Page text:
Qantas Vacations are the largest purchasers of hotel rooms and tourist services in the South Pacific. This translates into lower rates and savings for you when you’re booking a vacation in Tahiti. We offer you many new and ongoing travel specials including travel packages, romantic and luxury getaways, resort and hotel specials, Tahiti holiday airfare specials, and much more. Travel to French Polynesia and enjoy hiking, diving, island tours, great restaurants, and popular excursions to see shark feedings.

Climate & When to Go

The dry winter period from May to October is the best time to visit; the weather is cooler and there is much less rainfall. Temperatures rise during the November to April summer rainy season when it’s humid, cloudy and very wet. Three-quarters of the annual rainfall occurs during this period, generally in the form of brief, violent storms, although torrential rains lasting several days are not uncommon.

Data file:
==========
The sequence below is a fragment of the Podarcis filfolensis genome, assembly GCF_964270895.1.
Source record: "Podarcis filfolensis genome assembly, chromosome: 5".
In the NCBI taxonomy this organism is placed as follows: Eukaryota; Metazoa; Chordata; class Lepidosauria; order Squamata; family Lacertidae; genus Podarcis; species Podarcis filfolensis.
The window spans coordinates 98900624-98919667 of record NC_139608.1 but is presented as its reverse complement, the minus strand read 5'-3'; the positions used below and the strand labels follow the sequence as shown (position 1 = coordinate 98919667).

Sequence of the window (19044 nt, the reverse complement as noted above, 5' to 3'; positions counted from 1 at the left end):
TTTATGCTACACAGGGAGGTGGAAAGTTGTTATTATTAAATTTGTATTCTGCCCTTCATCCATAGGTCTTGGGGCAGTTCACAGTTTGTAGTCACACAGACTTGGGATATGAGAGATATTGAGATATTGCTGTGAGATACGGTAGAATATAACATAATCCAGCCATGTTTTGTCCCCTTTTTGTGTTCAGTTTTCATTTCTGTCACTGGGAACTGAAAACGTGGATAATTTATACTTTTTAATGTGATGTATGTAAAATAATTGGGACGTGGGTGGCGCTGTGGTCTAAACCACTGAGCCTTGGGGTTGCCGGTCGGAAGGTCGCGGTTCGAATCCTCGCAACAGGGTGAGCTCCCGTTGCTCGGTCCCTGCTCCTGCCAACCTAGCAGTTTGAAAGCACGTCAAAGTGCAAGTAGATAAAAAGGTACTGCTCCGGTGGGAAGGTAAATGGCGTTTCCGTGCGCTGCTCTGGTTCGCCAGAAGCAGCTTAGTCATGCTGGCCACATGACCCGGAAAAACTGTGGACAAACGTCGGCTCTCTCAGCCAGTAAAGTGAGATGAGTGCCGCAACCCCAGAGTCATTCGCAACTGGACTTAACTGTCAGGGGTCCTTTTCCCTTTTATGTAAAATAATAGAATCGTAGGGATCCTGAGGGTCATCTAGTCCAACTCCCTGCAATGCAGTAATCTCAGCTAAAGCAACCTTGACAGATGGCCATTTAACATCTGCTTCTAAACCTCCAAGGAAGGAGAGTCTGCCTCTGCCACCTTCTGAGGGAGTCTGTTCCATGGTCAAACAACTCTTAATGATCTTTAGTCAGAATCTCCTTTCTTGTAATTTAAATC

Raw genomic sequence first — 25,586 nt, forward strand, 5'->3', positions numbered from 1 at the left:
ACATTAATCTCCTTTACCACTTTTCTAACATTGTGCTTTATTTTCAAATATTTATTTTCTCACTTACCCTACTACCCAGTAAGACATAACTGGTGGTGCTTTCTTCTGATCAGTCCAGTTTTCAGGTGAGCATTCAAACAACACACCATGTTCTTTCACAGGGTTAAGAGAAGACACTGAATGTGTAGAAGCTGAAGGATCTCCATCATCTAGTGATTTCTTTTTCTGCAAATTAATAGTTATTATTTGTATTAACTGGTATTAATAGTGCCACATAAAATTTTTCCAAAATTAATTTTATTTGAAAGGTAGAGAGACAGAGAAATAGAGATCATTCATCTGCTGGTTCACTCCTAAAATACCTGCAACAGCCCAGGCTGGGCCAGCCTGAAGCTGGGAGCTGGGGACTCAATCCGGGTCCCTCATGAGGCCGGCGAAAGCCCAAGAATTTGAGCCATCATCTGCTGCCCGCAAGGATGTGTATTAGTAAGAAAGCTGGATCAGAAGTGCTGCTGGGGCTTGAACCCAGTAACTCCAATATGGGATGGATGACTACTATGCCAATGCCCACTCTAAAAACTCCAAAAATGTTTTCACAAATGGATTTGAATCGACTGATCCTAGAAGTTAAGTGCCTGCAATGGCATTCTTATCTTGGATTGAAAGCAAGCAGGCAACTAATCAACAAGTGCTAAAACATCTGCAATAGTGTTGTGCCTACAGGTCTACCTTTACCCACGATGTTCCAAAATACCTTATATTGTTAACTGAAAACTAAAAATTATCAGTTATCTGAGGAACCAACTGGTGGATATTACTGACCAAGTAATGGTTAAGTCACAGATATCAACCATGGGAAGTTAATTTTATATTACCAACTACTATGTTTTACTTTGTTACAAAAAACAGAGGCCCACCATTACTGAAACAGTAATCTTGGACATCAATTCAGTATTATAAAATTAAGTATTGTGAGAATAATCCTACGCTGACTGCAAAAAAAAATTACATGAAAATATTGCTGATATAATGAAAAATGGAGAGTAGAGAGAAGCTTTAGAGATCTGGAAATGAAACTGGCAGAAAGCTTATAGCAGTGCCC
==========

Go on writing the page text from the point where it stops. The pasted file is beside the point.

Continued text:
French Polynesia is south of the equator, but school holidays fall in line with those of the northern hemisphere. This means the peak season is July and August, and during this period it’s no mean feat getting flights and accommodation. Christmas to early January, late February and early March, the Easter period, early May and early October are also quite busy times. The peak July-August season coincides with the Heiva festival, held throughout July, when the region comes to life.